Accommodation & Overland Camping in Ecuador


We had a wonderful time traveling and camping in Ecuador. Here’s an overview of places we stayed.

Among our overland camps in Ecuador:

  • We rough camped at various places, such as along the coast, and at the páramo of Hacienda Zuleta (read about it here).
  • We camped in somebody’s garden, or we were invited by total strangers who subsequently became good friends, such as the Australian Graham in Ibarra.
  • We were invited to camp at a Salesian Mission.
  • We paid to camp at Rumi Wilco Ecolodge in Vilcabamba (read about it here).
  • We got permission to stay in the parking lot in Saraguro for the Three Kings Celebration (read about it here).
  • For New Year’s Eve we stayed at a fire station in Cuenca (read about it here).
  • We camped in a workshop in Quito for 4 weeks (read about it here) to get a lot of work done (read about it here).
  • We camped in centers of small towns such as Zaruma.
  • We camped National Parks. While at Podocarpus National Park we couldn’t enter the park by car and camped in the parking lot, we had some fantastic camping spots at the Chimborazo Volcano and Cotopaxi National Park.

All in all quite a variety of overland camping spots during our six-month stay in Ecuador.

Travel Guides for Ecuador

(click on the images to look inside)

Bradt Travel Guides – Galapagos

Insight Guides – Ecuador

Lonely Planet Phrasebook & Dictionary – American Spanish

Products from Amazon

Meeting local people.
Rough Camp at Laguna Atiilo
Camping near the Chimborazo Volcano
Camping in a workshop in Quito

GPS Waypoints of Campgrounds and Overland Camps in Ecuador

Let there be no misunderstanding: no, you don’t have to go to these places. No, these are not by definition the best spots. After having traveled in South America for so long we realize that it’s no problem here to find your own beautiful spots for camping. We decided to continue the page anyway, for travelers who would like some tips about camping spots which we enjoyed or found practical. Please note that this is always our personal experience.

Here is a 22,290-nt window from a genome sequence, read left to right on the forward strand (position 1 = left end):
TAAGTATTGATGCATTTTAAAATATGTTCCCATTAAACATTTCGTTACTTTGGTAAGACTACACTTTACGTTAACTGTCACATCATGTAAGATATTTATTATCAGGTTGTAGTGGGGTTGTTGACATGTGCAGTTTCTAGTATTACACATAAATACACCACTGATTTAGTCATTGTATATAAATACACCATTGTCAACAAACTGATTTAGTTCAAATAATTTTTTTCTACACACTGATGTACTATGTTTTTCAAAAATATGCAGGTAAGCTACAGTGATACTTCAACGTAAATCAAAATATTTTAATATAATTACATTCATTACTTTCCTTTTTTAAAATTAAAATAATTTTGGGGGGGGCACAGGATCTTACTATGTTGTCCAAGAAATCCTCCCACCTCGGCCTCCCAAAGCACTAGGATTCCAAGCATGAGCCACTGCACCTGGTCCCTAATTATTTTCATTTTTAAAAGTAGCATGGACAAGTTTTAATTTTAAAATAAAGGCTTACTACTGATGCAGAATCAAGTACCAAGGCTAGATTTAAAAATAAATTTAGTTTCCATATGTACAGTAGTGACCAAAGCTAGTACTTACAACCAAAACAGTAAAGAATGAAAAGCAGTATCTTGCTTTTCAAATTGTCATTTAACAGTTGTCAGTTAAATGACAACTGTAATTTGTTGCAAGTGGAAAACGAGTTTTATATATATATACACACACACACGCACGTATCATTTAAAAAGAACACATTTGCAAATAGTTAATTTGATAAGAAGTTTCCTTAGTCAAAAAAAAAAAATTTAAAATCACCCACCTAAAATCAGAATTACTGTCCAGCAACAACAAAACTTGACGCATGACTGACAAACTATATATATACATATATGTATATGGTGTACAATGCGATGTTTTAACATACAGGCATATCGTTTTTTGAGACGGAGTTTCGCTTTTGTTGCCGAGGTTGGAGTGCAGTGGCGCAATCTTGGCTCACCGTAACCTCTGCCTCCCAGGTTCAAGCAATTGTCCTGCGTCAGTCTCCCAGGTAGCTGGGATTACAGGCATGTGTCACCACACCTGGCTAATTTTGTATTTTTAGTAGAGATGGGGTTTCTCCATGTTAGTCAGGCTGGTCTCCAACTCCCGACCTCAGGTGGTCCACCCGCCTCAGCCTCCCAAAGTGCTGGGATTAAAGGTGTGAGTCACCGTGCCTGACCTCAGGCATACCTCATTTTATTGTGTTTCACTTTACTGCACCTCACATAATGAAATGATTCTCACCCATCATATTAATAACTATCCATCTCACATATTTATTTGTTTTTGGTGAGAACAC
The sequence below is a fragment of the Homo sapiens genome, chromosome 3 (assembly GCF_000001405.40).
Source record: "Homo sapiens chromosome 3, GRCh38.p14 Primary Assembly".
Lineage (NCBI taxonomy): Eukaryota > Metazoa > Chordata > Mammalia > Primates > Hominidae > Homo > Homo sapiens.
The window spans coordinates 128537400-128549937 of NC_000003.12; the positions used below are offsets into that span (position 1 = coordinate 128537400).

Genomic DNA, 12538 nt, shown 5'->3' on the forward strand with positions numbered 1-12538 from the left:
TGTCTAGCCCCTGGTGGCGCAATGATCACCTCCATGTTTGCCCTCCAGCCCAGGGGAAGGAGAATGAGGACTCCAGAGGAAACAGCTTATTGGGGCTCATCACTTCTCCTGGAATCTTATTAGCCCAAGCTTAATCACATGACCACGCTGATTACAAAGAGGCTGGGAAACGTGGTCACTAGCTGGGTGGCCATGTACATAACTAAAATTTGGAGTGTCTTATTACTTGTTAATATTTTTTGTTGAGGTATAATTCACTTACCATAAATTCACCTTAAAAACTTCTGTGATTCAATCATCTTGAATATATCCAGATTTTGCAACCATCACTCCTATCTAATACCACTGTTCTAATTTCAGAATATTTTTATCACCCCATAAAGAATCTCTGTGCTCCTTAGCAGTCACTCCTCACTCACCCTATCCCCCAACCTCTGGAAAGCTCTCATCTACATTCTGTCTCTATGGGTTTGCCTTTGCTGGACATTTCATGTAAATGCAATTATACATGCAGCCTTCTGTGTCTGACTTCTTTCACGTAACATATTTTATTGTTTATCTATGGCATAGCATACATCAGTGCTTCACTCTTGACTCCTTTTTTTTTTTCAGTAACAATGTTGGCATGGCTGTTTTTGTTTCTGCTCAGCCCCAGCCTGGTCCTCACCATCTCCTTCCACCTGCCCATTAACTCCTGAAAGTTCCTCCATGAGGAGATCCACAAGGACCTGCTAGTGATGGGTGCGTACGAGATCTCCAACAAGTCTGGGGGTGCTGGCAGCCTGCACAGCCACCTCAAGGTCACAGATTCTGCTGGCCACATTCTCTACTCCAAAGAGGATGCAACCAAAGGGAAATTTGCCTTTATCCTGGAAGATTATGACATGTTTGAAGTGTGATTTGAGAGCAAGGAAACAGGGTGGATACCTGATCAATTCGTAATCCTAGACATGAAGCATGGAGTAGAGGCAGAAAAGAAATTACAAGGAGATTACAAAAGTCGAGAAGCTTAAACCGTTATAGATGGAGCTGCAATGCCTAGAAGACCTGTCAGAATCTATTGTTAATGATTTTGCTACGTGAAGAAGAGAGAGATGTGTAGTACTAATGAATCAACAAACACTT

You can also check out iOverlander, where you can see where other overlanders spent the night.

Drinking Water from the Tap
Note that sometimes we write ‘drinking water from the tap’. This means we drank that water because locals told us it was safe and we didn’t get sick from it. Things change, including quality (and safety) of water, so always ask local people if the water is still safe to drink.

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2 thoughts on “Accommodation & Overland Camping in Ecuador”

  1. Hi guys, is there a way to download all these points in one file? We are waiting for our van in Colombia, this will come in handy soon. Thanks!

    • Nope, sorry no way to download waypoints in one file. What you could do is, click on the KML icons next to the waypoint description under the map [that will download that waypoint] and later drag them over to Google earth, from there you could export them all I guess…


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